Date of this Version
Current prosthetic devices lack the ability to provide proprioceptive feedback, requiring the user to visually track the device in order to accomplish the tasks of daily living. This work seeks to quantify the effect of proprioceptive feedback on the accuracy, speed, and ease of use of a one-degree-of-freedom virtual prosthetic finger in both sighted and unsighted conditions. An experimental apparatus was designed to allow a user to perform a virtual grasping task with and without visual and proprioceptive feedback. Preliminary results suggest that proprioception improves movement accuracy and ease of system use in the absence of vision.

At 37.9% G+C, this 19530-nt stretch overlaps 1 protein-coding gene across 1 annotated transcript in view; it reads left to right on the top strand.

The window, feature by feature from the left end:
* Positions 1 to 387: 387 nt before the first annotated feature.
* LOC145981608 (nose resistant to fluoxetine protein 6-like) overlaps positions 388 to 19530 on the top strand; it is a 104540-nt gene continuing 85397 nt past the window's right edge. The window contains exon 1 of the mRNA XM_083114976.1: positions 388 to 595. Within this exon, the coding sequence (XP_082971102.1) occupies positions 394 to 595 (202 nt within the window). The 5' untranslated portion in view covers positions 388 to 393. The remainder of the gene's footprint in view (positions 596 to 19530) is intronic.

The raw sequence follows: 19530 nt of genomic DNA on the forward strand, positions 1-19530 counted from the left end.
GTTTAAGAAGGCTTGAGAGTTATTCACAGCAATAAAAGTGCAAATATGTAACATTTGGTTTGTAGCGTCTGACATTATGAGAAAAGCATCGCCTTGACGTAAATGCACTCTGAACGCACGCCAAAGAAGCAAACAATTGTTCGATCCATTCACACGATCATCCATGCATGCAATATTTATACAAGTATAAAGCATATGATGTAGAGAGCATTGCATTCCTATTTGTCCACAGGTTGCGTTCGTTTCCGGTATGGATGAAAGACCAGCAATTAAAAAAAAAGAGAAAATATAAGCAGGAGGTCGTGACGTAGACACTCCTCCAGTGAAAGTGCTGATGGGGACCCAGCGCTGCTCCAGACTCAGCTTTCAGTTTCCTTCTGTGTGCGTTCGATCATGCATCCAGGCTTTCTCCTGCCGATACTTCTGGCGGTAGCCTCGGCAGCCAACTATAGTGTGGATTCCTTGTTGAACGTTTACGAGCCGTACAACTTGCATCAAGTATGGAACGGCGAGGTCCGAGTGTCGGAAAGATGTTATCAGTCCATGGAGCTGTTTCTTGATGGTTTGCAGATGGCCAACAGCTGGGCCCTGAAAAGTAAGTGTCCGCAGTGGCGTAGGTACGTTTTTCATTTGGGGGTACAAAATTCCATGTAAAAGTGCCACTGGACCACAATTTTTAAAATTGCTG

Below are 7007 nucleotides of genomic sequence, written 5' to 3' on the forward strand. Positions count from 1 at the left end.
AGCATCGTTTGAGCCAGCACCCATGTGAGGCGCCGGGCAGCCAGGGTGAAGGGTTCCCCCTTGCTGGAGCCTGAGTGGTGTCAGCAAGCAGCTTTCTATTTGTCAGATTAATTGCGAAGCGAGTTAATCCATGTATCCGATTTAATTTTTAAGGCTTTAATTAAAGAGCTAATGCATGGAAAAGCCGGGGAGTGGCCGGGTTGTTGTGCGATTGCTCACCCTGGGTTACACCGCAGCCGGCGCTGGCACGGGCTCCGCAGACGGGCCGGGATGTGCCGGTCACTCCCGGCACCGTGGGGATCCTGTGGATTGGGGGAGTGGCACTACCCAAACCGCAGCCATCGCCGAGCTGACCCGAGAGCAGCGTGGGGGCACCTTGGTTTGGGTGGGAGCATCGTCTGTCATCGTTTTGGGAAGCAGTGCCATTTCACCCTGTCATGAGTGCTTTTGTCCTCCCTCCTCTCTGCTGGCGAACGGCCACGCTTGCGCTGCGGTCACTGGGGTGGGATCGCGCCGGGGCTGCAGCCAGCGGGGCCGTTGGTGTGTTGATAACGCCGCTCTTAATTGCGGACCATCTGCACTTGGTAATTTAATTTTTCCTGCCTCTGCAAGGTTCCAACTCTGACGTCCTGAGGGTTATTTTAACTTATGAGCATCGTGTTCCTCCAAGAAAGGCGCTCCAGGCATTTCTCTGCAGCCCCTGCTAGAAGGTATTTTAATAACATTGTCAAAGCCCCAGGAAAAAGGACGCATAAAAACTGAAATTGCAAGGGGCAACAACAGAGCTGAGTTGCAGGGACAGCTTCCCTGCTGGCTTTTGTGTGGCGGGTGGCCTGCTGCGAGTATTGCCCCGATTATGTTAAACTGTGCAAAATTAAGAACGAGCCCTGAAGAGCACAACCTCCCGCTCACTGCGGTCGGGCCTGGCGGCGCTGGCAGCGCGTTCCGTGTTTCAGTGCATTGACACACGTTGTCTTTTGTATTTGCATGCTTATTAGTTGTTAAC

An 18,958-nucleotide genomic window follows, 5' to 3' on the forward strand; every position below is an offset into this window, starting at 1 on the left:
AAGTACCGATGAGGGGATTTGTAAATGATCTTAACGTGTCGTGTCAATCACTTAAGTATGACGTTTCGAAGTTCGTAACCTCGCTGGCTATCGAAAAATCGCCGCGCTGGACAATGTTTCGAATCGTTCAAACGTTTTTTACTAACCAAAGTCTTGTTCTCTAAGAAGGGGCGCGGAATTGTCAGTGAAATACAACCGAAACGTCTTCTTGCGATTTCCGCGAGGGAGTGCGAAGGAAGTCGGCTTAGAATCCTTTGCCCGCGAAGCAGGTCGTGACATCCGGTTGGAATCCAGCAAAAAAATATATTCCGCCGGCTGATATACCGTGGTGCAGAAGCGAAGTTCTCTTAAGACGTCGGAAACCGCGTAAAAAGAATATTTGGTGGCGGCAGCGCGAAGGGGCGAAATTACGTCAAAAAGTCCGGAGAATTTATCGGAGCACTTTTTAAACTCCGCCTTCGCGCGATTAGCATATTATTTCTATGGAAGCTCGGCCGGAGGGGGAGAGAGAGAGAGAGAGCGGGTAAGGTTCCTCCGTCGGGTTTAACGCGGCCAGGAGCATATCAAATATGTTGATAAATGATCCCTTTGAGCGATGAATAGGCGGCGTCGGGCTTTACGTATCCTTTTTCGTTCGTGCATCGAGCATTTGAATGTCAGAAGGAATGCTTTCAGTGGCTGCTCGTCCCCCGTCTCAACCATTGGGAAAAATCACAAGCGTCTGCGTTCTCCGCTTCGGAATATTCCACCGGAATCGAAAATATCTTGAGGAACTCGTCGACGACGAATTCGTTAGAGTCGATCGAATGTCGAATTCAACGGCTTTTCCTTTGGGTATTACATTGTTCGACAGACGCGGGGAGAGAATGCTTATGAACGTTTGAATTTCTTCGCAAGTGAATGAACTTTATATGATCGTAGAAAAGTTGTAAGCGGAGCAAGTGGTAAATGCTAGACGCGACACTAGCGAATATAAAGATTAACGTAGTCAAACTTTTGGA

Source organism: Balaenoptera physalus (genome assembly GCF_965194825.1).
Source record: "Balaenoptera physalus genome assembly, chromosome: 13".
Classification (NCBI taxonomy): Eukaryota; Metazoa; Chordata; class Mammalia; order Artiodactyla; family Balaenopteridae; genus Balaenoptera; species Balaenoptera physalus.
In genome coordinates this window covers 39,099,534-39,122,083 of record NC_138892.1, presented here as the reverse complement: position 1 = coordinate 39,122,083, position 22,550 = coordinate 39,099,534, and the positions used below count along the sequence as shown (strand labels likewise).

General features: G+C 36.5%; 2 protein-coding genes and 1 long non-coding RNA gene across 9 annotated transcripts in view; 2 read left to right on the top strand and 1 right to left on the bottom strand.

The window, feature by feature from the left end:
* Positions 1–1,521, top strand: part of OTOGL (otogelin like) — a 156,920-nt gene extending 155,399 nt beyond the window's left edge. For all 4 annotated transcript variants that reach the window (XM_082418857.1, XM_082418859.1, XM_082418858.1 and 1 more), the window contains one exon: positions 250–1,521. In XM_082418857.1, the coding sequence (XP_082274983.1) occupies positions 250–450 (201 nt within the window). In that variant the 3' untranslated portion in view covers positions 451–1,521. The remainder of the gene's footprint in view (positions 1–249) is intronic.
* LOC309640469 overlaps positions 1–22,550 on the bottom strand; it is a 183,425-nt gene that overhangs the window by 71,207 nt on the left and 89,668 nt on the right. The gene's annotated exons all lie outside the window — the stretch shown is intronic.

proprioception, vision, prosthetic limb control, motion control, human psychophysics
Date Posted: 18 August 2010
This document has been peer reviewed.